I was born in Nova Prata, Brazil. It’s a small city in south Brazil. I was raised there, and when I was 18, I moved to Porto Alegre, a big city, to attend high school. After one year of high school, I decided to come to the United States for an exchange student program, and I lived with a family in Longview, Texas, close to Dallas. It’s a small city as well but I loved it and I still kept in contact with my family. I lived there for six or seven months before I went back to Brazil to finish high school and college.
As I sat here in front of my computer struggling to find _something_ important to write about with the Truck Series deep into a stretch of off-weeks (only 15 days until the next race!), I started looking back at topics that I’ve written throughout my seven-year tenure with Frontstretch. That’s when I came across a “four-year-old piece”:https://frontstretch.com/blunkenheimer/15289/ with four reasons to tune in on the rare weeks the series actually races. Back then, I listed Kyle Busch as one of the most important reasons to tune it, yet viewers have clearly disagreed; ratings for this season are still on the rise despite the younger Busch brother’s absence. So I present to you a couple of new reasons to keep on watching.
As the rest of the NASCAR world heads off to Richmond this weekend, the Camping World Truck Series enters yet another nearly month-long vacation before returning to the track at Charlotte Motor Speedway May 18th, for the North Carolina Education Lottery 200. Just last weekend, newcomer to the Truck Series–NTS Motorsports–announced their plans to be a part of Sergey Mokshantsev’s debut as NASCAR’s first Russian driver.
NTS Motorsports started out as a K&N Pro Series team before expanding to a single-truck team this season, and they’ve been participating in an “aggressive NASCAR driver development program” with Mokshantsev in anticipation for his Truck Series debut sometime this season. And while nothing is set in stone as far as his first race, “Jayski has reported”:http://www.jayski.com/cts/ctsnews.htm the team plans six to ten starts this season in a second truck.
*In a Nutshell:* James Buescher took the checkered flag 5.320 seconds ahead of Timothy Peters in Saturday afternoon’s SFP 250 at Kansas Speedway. Buescher chased down Brad Keselowski following a round of green-flag pit stops where Buescher took four tires compared to Keselowski’s two-tire strategy. From there, the driver of the No. 31 Chevrolet didn’t look back, leading the final 11 laps en route to his first career victory. Keselowski, Nelson Piquet, Jr. and Todd Bodine rounded out the top 5.
It’s hard to believe after a little over sixth months of waiting, NASCAR’s return to Rockingham Speedway has come and gone. Though the facility’s grandstand capacity pales in comparison to most tracks on the Camping World Truck Series schedule, I have to admit it was nice to see the majority of seats filled each time the camera panned out.
And I wasn’t the only one to notice.
“That was definitely very, very cool and the fans–that’s what was so awesome was to look up and see how full the grandstands were,” Matt Crafton said. “How the whole community and the whole place–it was awesome to see all the fans.”
Three races into 2012, rookie Paulie Harraka, driver of the No. 5 Ford for Wauters Motorsports continues to experience the ups and downs of any freshman entering NASCAR’s Camping World Truck Series. Experience them with him in the latest edition of our Driver Diary, after a second-place qualifying run turned into a 26th-place learning experience …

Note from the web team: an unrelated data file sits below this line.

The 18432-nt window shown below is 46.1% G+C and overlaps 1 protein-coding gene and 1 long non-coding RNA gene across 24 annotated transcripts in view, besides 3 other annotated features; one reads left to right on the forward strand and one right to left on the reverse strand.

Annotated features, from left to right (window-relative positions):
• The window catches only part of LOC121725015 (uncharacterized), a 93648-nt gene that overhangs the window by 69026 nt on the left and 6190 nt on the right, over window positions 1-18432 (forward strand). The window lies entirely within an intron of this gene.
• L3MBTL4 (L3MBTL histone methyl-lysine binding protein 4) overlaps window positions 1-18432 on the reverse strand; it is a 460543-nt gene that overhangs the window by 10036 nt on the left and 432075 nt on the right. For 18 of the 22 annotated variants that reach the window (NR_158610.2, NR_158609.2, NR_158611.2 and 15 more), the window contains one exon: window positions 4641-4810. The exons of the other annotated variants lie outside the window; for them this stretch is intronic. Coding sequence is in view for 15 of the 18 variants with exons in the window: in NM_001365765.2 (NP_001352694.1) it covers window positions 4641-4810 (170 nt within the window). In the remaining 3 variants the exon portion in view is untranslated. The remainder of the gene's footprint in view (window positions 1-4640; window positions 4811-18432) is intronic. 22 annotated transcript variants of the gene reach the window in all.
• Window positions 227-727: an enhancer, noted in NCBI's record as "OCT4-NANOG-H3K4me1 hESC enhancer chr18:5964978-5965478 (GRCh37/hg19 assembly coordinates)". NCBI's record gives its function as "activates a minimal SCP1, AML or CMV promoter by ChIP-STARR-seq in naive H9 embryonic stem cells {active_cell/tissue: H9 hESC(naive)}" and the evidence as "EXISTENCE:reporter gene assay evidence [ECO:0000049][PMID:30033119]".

He didn’t end up in Victory Lane, but Martin Truex Jr. has been knocking on that door for weeks, and it won’t be long now for the Mayetta, N.J. native, who finished sixth on Saturday night. Truex and his Michael Waltrip Racing team have been red hot since last fall at Talladega, when they snatched up four top-10 finishes in five races to finish the year. Truex picked up 2012 right where he left off, with five top 10s in the first seven races and no result lower than 17th. Truex led four times for more than 60 laps on Saturday, flexing his muscle and it looks increasingly like this driver is on the brink of not only a win, but more than one of them.
*In a Nutshell:* Kasey Kahne won his fourth Camping World Truck Series race in five tries as NASCAR held its first race in eight years at historic Rockingham Speedway in Rockingham, North Carolina. Nelson Piquet, Jr. dominated the race early around the slick 1-mile long track, and opened up big leads during long green-flag stretches, but a key pit-road penalty with just over 20 laps to go allowed Kasey Kahne to streak to the checkered flag unchallenged. James Buescher, Matt Crafton, Johnny Sauter and Timothy Peters rounded out the top 5.
The first Camping World Truck Series race at Rockingham Speedway is going to be paced to the green flag by a first-time polesitter. Nelson Piquet Jr. scored his first pole position in qualifying for the Good Sam Roadside Assistance 200 in his 33rd attempt in the series. Paulie Harraka will be starting to his outside …
The return of NASCAR racing to Rockingham this weekend is a joyous event, but a complicated one as well. The on-track product is going to well worth watching, and for the fans in the stand, seeing the Truck Series take to the worn asphalt and high banks of southern North Carolina a stone’s throw from the sport’s heart in Charlotte is going to be a welcome sight.
On the other hand, it’s a standalone Truck race, over a thousand miles away from Fort Worth, Texas, and the Cup Series. Like it or not, stock car racing’s focus is not going to be at home this weekend, but in the southwest. And though Sunday’s upcoming 200-miler is nothing short of a triumph for jack-of-all-trades owner Andy Hillenburg, there’s arguably a hollowness to this victory; the new centerpiece of Rockingham’s schedule is NASCAR’s AA.